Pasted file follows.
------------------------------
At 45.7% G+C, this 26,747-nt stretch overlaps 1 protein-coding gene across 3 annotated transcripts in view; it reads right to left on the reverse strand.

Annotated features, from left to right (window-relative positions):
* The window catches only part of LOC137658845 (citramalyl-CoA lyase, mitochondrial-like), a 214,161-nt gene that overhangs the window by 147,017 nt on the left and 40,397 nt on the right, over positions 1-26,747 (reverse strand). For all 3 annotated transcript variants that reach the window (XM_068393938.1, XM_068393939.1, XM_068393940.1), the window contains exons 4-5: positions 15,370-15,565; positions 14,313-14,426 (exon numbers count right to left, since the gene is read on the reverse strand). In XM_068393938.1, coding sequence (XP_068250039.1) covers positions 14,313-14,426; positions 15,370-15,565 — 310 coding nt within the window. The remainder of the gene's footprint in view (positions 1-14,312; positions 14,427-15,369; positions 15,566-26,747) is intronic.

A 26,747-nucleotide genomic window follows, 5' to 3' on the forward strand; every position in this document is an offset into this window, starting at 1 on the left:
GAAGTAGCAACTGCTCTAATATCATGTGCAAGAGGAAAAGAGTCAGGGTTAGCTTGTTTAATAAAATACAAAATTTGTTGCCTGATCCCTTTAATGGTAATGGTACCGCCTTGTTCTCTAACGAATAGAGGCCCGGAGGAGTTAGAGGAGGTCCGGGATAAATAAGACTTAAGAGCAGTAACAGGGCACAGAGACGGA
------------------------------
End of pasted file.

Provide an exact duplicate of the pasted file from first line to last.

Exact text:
At 45.7% G+C, this 26,747-nt stretch overlaps 1 protein-coding gene across 3 annotated transcripts in view; it reads right to left on the reverse strand.

Annotated features, from left to right (window-relative positions):
* The window catches only part of LOC137658845 (citramalyl-CoA lyase, mitochondrial-like), a 214,161-nt gene that overhangs the window by 147,017 nt on the left and 40,397 nt on the right, over positions 1-26,747 (reverse strand). For all 3 annotated transcript variants that reach the window (XM_068393938.1, XM_068393939.1, XM_068393940.1), the window contains exons 4-5: positions 15,370-15,565; positions 14,313-14,426 (exon numbers count right to left, since the gene is read on the reverse strand). In XM_068393938.1, coding sequence (XP_068250039.1) covers positions 14,313-14,426; positions 15,370-15,565 — 310 coding nt within the window. The remainder of the gene's footprint in view (positions 1-14,312; positions 14,427-15,369; positions 15,566-26,747) is intronic.

A 26,747-nucleotide genomic window follows, 5' to 3' on the forward strand; every position in this document is an offset into this window, starting at 1 on the left:
GAAGTAGCAACTGCTCTAATATCATGTGCAAGAGGAAAAGAGTCAGGGTTAGCTTGTTTAATAAAATACAAAATTTGTTGCCTGATCCCTTTAATGGTAATGGTACCGCCTTGTTCTCTAACGAATAGAGGCCCGGAGGAGTTAGAGGAGGTCCGGGATAAATAAGACTTAAGAGCAGTAACAGGGCACAGAGACGGA